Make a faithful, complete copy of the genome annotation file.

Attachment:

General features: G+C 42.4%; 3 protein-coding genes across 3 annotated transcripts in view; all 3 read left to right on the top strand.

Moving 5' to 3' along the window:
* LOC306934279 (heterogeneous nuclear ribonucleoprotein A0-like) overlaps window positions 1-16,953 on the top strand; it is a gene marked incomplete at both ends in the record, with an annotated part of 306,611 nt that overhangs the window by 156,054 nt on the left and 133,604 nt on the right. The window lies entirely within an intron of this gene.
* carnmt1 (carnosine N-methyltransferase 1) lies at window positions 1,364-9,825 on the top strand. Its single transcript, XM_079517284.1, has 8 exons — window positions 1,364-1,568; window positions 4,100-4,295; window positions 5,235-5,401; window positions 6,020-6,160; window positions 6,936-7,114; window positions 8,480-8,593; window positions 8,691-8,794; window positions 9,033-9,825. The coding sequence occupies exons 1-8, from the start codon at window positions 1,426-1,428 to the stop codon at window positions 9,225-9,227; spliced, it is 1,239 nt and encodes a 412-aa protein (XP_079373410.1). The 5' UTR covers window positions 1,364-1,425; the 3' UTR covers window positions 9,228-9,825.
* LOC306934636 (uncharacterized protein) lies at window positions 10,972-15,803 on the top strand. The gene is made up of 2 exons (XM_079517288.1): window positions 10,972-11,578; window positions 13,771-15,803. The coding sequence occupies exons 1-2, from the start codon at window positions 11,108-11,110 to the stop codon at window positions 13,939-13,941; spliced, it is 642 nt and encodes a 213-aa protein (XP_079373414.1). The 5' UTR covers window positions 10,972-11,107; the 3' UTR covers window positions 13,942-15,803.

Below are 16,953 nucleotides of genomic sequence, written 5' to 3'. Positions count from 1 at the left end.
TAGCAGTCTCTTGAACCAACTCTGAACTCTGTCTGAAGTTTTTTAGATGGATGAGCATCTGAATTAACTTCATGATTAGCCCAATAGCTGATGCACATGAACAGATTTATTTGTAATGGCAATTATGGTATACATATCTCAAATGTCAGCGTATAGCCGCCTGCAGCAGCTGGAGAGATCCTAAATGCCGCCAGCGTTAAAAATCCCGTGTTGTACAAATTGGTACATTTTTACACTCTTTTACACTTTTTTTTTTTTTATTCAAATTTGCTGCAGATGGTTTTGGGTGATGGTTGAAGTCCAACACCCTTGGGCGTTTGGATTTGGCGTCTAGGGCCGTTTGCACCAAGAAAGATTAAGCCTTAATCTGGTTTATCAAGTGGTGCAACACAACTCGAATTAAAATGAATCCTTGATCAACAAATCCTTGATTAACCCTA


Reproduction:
General features: G+C 42.4%; 3 protein-coding genes across 3 annotated transcripts in view; all 3 read left to right on the top strand.

Moving 5' to 3' along the window:
* LOC306934279 (heterogeneous nuclear ribonucleoprotein A0-like) overlaps window positions 1-16,953 on the top strand; it is a gene marked incomplete at both ends in the record, with an annotated part of 306,611 nt that overhangs the window by 156,054 nt on the left and 133,604 nt on the right. The window lies entirely within an intron of this gene.
* carnmt1 (carnosine N-methyltransferase 1) lies at window positions 1,364-9,825 on the top strand. Its single transcript, XM_079517284.1, has 8 exons — window positions 1,364-1,568; window positions 4,100-4,295; window positions 5,235-5,401; window positions 6,020-6,160; window positions 6,936-7,114; window positions 8,480-8,593; window positions 8,691-8,794; window positions 9,033-9,825. The coding sequence occupies exons 1-8, from the start codon at window positions 1,426-1,428 to the stop codon at window positions 9,225-9,227; spliced, it is 1,239 nt and encodes a 412-aa protein (XP_079373410.1). The 5' UTR covers window positions 1,364-1,425; the 3' UTR covers window positions 9,228-9,825.
* LOC306934636 (uncharacterized protein) lies at window positions 10,972-15,803 on the top strand. The gene is made up of 2 exons (XM_079517288.1): window positions 10,972-11,578; window positions 13,771-15,803. The coding sequence occupies exons 1-2, from the start codon at window positions 11,108-11,110 to the stop codon at window positions 13,939-13,941; spliced, it is 642 nt and encodes a 213-aa protein (XP_079373414.1). The 5' UTR covers window positions 10,972-11,107; the 3' UTR covers window positions 13,942-15,803.

Below are 16,953 nucleotides of genomic sequence, written 5' to 3'. Positions count from 1 at the left end.
TAGCAGTCTCTTGAACCAACTCTGAACTCTGTCTGAAGTTTTTTAGATGGATGAGCATCTGAATTAACTTCATGATTAGCCCAATAGCTGATGCACATGAACAGATTTATTTGTAATGGCAATTATGGTATACATATCTCAAATGTCAGCGTATAGCCGCCTGCAGCAGCTGGAGAGATCCTAAATGCCGCCAGCGTTAAAAATCCCGTGTTGTACAAATTGGTACATTTTTACACTCTTTTACACTTTTTTTTTTTTTATTCAAATTTGCTGCAGATGGTTTTGGGTGATGGTTGAAGTCCAACACCCTTGGGCGTTTGGATTTGGCGTCTAGGGCCGTTTGCACCAAGAAAGATTAAGCCTTAATCTGGTTTATCAAGTGGTGCAACACAACTCGAATTAAAATGAATCCTTGATCAACAAATCCTTGATTAACCCTA